Mathematical modelling of subclonal interactions in paediatric high-grade gliomas
Thesis or Dissertation
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Despite a low overall mutational burden, paediatric high-grade gliomas (pHGG) display high intra-tumour heterogeneity. Accumulating evidence suggest the presence of cellular mechanisms that maintain such high heterogeneity, possibly through interactions between subclones within a tumour. In several studies, the interplay between subclonal populations has been demonstrated to confer an overall fitness advantage to the cancer cell population as a whole. However, the mathematical and evolutionary tools to detect and quantify these interactions are continuously being developed, refined and improved. To this end, I designed and implemented a series of mathematical and computational models coupled with statistical inference on in vitro data to quantify subclonal interactions in patient-derived pHGG cell cultures. Using ordinary differential equations (ODE) and partial differential equations (PDE), I demonstrated the presence of growth interactions in 2D and 3D in vitro co-cultures. I detected both positive and negative (competition) interactions, although with great differences between 2D and 3D culture systems. Cellular automata models were also used to detect and quantify the strength of interaction that affected not just growth, but also the motility of infiltrating cells. Positive interactions that enhanced the motility of a subclone in a co-culture were detected between pairs of clones isolated from the same bulk tumour. These results demonstrated that subclonal interactions are indeed present between pHGG cells, and my computational approach quantified the magnitude and dynamics of such interactions. Additionally, the implication of heterogeneity of therapeutic response was explored using ODE and PDE models applied to co-culture assays. Indeed, interactions could affect the therapeutic sensitivity of subclones and alter the competitive landscape present between them. I also showed that my approach was suitable to model adaptive therapy in vitro model systems. An in silico exploration evaluated the applicability of adaptive treatment strategies.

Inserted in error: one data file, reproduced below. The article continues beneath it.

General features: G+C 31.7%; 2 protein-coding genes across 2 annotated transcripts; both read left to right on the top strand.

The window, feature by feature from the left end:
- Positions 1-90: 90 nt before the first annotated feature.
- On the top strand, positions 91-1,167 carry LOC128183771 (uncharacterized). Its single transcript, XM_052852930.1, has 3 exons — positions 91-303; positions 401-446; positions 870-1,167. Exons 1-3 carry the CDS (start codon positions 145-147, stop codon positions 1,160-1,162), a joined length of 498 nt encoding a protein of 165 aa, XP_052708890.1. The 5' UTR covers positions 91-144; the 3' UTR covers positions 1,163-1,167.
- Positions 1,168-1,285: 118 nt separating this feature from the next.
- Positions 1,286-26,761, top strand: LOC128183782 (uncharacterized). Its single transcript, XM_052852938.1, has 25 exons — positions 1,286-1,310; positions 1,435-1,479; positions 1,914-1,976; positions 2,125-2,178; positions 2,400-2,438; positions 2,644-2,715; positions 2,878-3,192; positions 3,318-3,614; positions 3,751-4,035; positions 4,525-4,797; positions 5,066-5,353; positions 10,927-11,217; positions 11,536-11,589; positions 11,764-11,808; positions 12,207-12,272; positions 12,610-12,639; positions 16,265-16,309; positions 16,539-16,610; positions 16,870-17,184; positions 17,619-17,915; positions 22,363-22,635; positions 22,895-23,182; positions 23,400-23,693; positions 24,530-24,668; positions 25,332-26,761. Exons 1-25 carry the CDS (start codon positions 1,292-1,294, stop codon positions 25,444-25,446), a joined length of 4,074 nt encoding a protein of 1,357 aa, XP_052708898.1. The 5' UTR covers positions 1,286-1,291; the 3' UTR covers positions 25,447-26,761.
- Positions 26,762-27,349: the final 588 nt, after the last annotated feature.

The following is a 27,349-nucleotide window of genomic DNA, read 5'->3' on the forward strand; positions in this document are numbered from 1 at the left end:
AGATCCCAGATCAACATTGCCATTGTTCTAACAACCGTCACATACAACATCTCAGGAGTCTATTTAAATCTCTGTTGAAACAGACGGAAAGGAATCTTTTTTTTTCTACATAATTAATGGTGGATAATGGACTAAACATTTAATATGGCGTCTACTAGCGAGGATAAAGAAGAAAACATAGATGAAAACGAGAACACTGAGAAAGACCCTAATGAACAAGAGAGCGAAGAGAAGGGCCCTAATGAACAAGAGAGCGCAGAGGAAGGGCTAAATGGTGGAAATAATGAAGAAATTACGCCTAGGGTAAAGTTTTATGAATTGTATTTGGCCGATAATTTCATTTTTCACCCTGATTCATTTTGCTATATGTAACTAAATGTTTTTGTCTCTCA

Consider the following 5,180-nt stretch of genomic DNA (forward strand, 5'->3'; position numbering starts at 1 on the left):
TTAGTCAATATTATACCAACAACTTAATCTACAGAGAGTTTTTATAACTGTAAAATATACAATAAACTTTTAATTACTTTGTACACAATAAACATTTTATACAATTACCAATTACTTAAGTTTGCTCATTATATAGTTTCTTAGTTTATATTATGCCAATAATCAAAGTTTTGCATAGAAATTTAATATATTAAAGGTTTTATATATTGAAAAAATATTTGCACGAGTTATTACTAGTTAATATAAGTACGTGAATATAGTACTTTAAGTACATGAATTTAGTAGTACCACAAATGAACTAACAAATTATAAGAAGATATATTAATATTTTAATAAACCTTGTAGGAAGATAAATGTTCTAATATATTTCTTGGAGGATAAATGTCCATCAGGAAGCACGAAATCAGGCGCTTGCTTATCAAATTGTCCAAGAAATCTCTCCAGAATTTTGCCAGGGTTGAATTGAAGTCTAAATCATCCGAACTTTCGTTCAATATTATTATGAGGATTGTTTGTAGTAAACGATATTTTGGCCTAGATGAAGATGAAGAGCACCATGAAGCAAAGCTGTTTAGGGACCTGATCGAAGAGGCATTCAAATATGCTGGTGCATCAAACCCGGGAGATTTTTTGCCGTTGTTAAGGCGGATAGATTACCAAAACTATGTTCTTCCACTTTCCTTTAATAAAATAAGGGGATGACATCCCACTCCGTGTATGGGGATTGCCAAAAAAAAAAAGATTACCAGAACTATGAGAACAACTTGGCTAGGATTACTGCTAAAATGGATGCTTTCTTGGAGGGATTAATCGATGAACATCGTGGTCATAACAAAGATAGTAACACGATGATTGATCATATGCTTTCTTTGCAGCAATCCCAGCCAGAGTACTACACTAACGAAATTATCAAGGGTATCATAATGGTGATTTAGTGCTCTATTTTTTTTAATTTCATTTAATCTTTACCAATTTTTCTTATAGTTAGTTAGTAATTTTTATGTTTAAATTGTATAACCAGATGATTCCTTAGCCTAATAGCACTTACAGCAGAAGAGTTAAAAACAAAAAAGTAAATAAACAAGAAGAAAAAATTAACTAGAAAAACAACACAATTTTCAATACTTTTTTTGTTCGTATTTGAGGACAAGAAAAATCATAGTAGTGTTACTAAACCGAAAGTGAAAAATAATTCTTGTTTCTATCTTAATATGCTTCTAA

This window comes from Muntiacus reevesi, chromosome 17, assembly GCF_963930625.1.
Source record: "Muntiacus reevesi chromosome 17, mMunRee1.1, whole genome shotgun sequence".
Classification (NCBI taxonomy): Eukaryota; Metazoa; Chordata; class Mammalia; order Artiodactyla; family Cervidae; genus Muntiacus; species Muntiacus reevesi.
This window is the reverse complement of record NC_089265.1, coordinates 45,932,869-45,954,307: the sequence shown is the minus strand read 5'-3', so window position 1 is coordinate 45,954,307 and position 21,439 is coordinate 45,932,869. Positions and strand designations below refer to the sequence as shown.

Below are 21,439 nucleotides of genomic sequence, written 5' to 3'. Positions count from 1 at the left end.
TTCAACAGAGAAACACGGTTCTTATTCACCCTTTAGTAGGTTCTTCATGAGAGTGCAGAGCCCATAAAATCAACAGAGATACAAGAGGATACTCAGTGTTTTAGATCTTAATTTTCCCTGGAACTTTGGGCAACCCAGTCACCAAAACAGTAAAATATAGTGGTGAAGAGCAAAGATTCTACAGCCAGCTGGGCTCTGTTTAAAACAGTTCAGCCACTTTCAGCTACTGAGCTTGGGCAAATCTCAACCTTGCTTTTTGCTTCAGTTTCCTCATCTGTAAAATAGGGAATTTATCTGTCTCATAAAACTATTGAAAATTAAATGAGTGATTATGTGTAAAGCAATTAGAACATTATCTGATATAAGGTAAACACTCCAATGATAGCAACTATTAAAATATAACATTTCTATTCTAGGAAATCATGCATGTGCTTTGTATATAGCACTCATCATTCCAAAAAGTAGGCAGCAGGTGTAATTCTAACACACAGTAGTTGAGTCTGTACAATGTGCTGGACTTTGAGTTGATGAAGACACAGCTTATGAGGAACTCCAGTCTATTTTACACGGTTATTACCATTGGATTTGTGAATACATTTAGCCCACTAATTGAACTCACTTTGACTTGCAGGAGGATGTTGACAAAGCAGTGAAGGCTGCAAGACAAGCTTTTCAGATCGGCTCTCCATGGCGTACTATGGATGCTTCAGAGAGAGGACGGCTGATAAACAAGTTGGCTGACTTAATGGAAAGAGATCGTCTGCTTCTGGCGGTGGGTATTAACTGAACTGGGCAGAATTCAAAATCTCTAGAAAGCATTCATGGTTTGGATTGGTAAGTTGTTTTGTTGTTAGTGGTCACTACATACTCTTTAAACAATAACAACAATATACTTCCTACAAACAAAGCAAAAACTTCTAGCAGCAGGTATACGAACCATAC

Tumour Functional Heterogeneity
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Institute of Cancer Research (University Of London)